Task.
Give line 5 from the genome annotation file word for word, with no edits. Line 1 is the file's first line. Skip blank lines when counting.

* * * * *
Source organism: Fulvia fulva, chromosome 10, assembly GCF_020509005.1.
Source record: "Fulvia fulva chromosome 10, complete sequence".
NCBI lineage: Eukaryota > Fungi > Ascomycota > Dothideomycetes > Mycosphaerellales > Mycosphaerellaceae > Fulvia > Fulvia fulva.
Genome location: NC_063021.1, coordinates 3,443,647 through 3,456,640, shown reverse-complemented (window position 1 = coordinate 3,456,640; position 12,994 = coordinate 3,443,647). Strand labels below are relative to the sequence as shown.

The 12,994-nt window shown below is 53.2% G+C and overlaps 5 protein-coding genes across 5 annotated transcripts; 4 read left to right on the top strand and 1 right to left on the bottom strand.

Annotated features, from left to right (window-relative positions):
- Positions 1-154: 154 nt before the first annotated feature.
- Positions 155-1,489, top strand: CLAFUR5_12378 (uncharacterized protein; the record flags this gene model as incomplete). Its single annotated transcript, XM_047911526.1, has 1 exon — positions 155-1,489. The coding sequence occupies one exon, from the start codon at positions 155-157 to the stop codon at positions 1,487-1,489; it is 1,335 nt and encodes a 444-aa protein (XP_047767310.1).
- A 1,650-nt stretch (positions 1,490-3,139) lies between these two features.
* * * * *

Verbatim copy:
The 12,994-nt window shown below is 53.2% G+C and overlaps 5 protein-coding genes across 5 annotated transcripts; 4 read left to right on the top strand and 1 right to left on the bottom strand.